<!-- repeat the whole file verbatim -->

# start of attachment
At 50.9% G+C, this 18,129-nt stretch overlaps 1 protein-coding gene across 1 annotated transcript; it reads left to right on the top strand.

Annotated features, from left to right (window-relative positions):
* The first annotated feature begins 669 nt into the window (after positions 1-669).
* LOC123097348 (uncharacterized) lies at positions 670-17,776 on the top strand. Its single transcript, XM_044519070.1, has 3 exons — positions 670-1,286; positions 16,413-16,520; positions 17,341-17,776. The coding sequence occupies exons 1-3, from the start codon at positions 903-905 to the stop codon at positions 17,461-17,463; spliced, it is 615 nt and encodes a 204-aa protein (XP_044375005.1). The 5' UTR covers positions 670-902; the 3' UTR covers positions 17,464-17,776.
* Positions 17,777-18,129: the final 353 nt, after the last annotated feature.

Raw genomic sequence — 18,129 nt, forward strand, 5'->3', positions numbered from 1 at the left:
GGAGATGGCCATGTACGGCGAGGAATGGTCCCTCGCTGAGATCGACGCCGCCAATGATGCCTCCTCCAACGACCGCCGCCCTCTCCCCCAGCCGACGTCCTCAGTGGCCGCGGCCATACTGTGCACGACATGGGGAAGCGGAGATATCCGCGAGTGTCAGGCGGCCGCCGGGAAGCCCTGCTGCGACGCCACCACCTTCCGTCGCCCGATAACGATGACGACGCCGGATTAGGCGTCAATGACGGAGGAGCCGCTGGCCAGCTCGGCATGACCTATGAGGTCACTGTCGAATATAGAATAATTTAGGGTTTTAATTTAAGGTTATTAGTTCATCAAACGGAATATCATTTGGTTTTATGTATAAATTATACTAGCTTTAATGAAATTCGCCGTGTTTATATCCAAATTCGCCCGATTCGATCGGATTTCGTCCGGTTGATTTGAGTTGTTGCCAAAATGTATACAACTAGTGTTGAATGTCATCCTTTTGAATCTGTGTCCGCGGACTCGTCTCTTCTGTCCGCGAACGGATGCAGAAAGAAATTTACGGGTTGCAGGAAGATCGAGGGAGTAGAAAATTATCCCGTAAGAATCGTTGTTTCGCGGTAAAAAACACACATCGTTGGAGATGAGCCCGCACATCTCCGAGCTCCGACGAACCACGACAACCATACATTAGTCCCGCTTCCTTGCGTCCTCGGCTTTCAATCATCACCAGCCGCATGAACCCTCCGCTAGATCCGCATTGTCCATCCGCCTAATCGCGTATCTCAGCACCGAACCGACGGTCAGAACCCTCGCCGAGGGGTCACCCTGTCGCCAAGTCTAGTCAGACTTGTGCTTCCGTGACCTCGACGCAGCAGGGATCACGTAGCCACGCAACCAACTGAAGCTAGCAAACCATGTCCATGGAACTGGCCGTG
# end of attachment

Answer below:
At 50.9% G+C, this 18,129-nt stretch overlaps 1 protein-coding gene across 1 annotated transcript; it reads left to right on the top strand.

Annotated features, from left to right (window-relative positions):
* The first annotated feature begins 669 nt into the window (after positions 1-669).
* LOC123097348 (uncharacterized) lies at positions 670-17,776 on the top strand. Its single transcript, XM_044519070.1, has 3 exons — positions 670-1,286; positions 16,413-16,520; positions 17,341-17,776. The coding sequence occupies exons 1-3, from the start codon at positions 903-905 to the stop codon at positions 17,461-17,463; spliced, it is 615 nt and encodes a 204-aa protein (XP_044375005.1). The 5' UTR covers positions 670-902; the 3' UTR covers positions 17,464-17,776.
* Positions 17,777-18,129: the final 353 nt, after the last annotated feature.

Raw genomic sequence — 18,129 nt, forward strand, 5'->3', positions numbered from 1 at the left:
GGAGATGGCCATGTACGGCGAGGAATGGTCCCTCGCTGAGATCGACGCCGCCAATGATGCCTCCTCCAACGACCGCCGCCCTCTCCCCCAGCCGACGTCCTCAGTGGCCGCGGCCATACTGTGCACGACATGGGGAAGCGGAGATATCCGCGAGTGTCAGGCGGCCGCCGGGAAGCCCTGCTGCGACGCCACCACCTTCCGTCGCCCGATAACGATGACGACGCCGGATTAGGCGTCAATGACGGAGGAGCCGCTGGCCAGCTCGGCATGACCTATGAGGTCACTGTCGAATATAGAATAATTTAGGGTTTTAATTTAAGGTTATTAGTTCATCAAACGGAATATCATTTGGTTTTATGTATAAATTATACTAGCTTTAATGAAATTCGCCGTGTTTATATCCAAATTCGCCCGATTCGATCGGATTTCGTCCGGTTGATTTGAGTTGTTGCCAAAATGTATACAACTAGTGTTGAATGTCATCCTTTTGAATCTGTGTCCGCGGACTCGTCTCTTCTGTCCGCGAACGGATGCAGAAAGAAATTTACGGGTTGCAGGAAGATCGAGGGAGTAGAAAATTATCCCGTAAGAATCGTTGTTTCGCGGTAAAAAACACACATCGTTGGAGATGAGCCCGCACATCTCCGAGCTCCGACGAACCACGACAACCATACATTAGTCCCGCTTCCTTGCGTCCTCGGCTTTCAATCATCACCAGCCGCATGAACCCTCCGCTAGATCCGCATTGTCCATCCGCCTAATCGCGTATCTCAGCACCGAACCGACGGTCAGAACCCTCGCCGAGGGGTCACCCTGTCGCCAAGTCTAGTCAGACTTGTGCTTCCGTGACCTCGACGCAGCAGGGATCACGTAGCCACGCAACCAACTGAAGCTAGCAAACCATGTCCATGGAACTGGCCGTG